International Journal of Public Health and Epidemiology

International Journal of Public Health and Epidemiology ISSN 2326-7291 Vol. 10 (8), pp. 001-006, August, 2021. © International Scholars Journals

Review 

Update to risk factors for hepatocellular carcinoma

Nabil Abdel-Hamid

Department of Biochemistry, College of Pharmacy, Minia University, Egypt. E-mail: nabilmohie@yahoo.com. Tel:+20506913997, +20106426998, +20121830691.

Accepted 19 February, 2021

Abstract

Hepatocellular carcinoma (HCC) became a prevalent disease in many populations worldwide. It initiates many economic problems in management modalities and leads to increasing mortality rates. Many trials are made all over the world to implement specific early markers for detection and prediction of the disease, hoping to set a more precise strategy for liver cancer prevention. Unfortunately, many economic, cultural and disciplinary levels contribute to confounding preventive strategies. Many risk factors seem to predispose HCC, which either present individually or collectively depending on the environmental situations. Previous articles discussed many risk factors participating in hepatocellular carcinogenesis, although most of them did not handle collectively the current up to date causes. In this article, the pathogenesis and most of risk factors of HCC are briefly discussed. Most of the intermediating steps of HCC pass through molecular and transcriptional events leading eventually to hepatocyte malignant transformation. These steps are mainly triggered by hepatitis B, C or transfusion-transmitted virus, either alone, or with other factors. Diabetes seems to be greatly a leading disease. Schistosomiasis, a blood infestation, mostly disturbs Nile habitants leading also to bladder, renal and hepatic cancers. Alcoholism, food and water pollutants and some other drugs can lead to HCC. Additionally, some hereditary diseases, as hemochromatosis, -1-antitrypsin deficiency and tyrosinaemia are known to develop to HCC, if not discovered.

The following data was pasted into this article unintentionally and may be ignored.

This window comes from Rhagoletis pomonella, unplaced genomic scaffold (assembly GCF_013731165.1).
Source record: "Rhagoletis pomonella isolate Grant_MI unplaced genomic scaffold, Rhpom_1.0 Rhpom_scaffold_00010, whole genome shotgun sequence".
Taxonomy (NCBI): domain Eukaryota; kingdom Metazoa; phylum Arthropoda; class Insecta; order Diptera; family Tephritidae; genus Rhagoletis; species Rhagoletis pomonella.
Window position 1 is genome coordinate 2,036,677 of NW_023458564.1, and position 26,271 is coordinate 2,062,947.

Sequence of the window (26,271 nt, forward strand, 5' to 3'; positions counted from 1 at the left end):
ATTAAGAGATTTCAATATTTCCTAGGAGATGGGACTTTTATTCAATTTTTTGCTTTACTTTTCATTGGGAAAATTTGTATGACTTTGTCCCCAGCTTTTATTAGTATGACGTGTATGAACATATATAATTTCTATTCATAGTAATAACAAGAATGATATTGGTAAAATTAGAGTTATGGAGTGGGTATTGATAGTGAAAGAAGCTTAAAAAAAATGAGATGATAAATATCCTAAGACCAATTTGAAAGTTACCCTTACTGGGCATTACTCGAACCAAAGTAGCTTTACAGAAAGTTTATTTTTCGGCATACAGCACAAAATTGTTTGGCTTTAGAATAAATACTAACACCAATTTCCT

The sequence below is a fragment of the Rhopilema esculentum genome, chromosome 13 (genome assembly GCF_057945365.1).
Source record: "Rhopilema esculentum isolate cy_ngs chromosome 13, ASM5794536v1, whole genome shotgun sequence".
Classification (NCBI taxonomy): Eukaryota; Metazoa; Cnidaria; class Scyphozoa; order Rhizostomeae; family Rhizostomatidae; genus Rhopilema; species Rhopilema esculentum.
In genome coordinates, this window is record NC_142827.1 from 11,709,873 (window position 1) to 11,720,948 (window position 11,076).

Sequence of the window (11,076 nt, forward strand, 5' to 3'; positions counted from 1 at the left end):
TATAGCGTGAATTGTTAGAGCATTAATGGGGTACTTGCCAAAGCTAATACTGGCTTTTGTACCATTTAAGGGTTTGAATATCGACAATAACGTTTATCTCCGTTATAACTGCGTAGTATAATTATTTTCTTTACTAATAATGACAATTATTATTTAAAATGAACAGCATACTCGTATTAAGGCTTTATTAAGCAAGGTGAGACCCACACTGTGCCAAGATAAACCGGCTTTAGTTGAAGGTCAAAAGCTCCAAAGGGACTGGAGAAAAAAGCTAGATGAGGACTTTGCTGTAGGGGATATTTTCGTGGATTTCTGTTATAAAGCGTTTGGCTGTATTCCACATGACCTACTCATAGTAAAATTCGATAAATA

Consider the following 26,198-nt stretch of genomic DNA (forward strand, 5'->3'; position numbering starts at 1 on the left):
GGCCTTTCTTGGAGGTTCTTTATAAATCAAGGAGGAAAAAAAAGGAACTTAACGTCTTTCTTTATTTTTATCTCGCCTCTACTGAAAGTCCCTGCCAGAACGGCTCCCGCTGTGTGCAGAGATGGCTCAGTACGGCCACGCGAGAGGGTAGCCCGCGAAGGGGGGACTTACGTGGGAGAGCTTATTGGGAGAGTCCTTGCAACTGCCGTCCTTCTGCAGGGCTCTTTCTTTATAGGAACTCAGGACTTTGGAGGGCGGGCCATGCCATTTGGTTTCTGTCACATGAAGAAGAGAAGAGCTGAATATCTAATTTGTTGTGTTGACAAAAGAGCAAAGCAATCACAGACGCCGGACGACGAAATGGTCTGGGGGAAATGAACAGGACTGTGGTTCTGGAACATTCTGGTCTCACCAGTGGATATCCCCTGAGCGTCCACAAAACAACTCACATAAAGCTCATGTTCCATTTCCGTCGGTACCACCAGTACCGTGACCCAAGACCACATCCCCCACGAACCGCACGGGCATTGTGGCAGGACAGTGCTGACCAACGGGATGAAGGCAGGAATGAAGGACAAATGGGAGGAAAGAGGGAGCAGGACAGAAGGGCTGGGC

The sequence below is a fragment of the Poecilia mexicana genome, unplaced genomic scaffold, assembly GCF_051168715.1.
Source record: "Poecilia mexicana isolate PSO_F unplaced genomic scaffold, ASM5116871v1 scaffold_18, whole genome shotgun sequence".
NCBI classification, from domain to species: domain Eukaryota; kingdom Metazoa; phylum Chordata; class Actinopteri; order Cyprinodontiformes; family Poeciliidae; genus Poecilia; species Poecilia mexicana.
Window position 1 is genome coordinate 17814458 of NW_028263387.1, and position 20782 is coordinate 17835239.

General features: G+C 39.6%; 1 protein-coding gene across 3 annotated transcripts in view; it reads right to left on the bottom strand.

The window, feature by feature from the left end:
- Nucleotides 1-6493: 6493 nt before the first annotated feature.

Key words: HCC, HCV, HBV, TTV, schistosomiasis, alcoholism, NASH, hereditary diseases.